How to Make the World Quantum Safe – Vadim Lyubashevsky – ESW #315
Quantum computers are scaling rapidly. Soon, they will be powerful enough to solve previously unsolvable problems. But they come with a global challenge: fully-realized quantum computers will be able to break some of the most widely-used security protocols in the world. Dr. Vadim Lyubashevsky will discuss how quantum-safe cryptography protects against this potential future.
- IBM Quantum Safe: https://www.ibm.com/quantum/quantum-safe
- IBM scientists help develop NIST’s quantum-safe standards: https://research.ibm.com/blog/nist-quantum-safe-protocols
- Government and industry experts recommend moving to quantum-safe cryptography: https://research.ibm.com/blog/economist-quantum-safe-replay
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Dr. Vadim Lyubashevsky is a cryptographer in the security group at IBM Research Europe in Zurich, where he has worked since 2015. From 2010-2015, he was an Inria researcher (chargé de recherche) in the crypto group at the École Normale Supérieure in Paris, and prior to that, a post-doc in the Foundations of Computing group at Tel-Aviv University (hosted by Oded Regev) from 2008 – 2010. He received his Ph.D. from the University of California, San Diego (advised by Daniele Micciancio) in 2008.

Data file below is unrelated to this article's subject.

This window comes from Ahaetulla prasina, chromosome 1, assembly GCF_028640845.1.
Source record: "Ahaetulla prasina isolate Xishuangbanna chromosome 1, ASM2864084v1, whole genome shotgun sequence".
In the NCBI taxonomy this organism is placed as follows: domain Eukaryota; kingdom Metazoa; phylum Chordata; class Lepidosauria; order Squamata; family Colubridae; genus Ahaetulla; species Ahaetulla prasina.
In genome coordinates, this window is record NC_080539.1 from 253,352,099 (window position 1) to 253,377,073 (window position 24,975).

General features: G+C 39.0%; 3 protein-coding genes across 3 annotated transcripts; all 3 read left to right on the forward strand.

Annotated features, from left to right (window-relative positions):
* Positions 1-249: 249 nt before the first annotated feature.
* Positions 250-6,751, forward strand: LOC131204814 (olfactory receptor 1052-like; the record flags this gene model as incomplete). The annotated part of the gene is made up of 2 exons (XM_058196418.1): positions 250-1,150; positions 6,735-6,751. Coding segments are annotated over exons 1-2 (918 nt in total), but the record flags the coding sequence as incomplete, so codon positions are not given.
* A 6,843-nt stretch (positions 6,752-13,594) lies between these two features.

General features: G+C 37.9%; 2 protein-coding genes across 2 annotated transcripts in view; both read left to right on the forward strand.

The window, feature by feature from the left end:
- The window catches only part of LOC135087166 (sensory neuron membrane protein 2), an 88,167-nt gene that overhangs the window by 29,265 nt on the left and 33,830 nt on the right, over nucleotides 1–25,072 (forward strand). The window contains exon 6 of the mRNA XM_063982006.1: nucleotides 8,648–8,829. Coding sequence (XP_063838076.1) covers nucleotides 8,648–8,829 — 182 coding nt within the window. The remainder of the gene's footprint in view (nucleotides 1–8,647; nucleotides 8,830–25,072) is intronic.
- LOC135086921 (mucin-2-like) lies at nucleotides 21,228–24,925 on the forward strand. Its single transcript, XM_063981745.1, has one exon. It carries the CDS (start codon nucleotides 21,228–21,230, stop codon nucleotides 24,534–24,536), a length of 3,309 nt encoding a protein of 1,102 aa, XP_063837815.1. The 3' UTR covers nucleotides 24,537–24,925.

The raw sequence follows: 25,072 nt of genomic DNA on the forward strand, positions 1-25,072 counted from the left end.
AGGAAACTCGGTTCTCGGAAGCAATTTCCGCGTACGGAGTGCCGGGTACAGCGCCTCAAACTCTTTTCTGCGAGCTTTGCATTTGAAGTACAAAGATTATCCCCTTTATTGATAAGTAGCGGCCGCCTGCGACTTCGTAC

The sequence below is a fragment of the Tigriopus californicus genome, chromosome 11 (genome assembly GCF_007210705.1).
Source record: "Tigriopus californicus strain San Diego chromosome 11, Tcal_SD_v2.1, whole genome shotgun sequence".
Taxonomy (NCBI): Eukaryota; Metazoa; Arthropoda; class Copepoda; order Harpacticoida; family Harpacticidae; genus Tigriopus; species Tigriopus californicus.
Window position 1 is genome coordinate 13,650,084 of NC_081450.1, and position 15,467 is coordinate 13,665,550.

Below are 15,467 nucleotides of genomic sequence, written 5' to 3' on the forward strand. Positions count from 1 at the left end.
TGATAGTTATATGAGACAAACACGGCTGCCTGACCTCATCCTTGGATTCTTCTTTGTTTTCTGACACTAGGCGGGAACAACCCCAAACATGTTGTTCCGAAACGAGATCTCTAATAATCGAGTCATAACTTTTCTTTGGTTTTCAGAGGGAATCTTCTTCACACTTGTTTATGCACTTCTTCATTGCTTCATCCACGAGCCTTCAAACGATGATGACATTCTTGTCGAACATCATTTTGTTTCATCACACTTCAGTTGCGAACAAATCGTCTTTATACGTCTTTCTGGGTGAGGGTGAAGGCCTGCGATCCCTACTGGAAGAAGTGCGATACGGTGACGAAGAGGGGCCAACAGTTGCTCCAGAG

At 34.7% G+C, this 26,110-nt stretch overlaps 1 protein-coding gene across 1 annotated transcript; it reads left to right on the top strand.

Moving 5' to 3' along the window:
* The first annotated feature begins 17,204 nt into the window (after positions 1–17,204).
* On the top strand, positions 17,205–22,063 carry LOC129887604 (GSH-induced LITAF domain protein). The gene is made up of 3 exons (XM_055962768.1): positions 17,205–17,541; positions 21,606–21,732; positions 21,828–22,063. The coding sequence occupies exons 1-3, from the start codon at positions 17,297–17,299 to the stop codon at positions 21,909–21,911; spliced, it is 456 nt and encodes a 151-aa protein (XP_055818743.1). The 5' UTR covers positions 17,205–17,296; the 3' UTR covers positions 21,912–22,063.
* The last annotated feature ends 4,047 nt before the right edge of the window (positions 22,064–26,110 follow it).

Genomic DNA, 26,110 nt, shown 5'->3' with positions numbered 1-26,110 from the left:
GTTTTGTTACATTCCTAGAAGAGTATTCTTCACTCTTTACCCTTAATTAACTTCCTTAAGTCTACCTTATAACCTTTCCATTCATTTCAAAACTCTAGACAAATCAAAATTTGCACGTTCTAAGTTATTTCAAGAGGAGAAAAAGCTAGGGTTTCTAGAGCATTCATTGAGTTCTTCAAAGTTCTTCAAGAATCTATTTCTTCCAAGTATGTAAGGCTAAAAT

His research focus is on designing efficient cryptographic protocols based on the hardness of lattice problems. In particular, he works on the foundations of practical lattice encryption, digital signatures, and currently works in zero-knowledge and various privacy-preserving primitives. This research was in part supported by an ERC starting research grant FELICITY (Foundations of Efficient Lattice Cryptography, 2015 – 2020) and is currently supported by an ERC consolidator grant PLAZA (Post-Quantum Lattice-Based Zero-Knowledge, 2021 – 2026).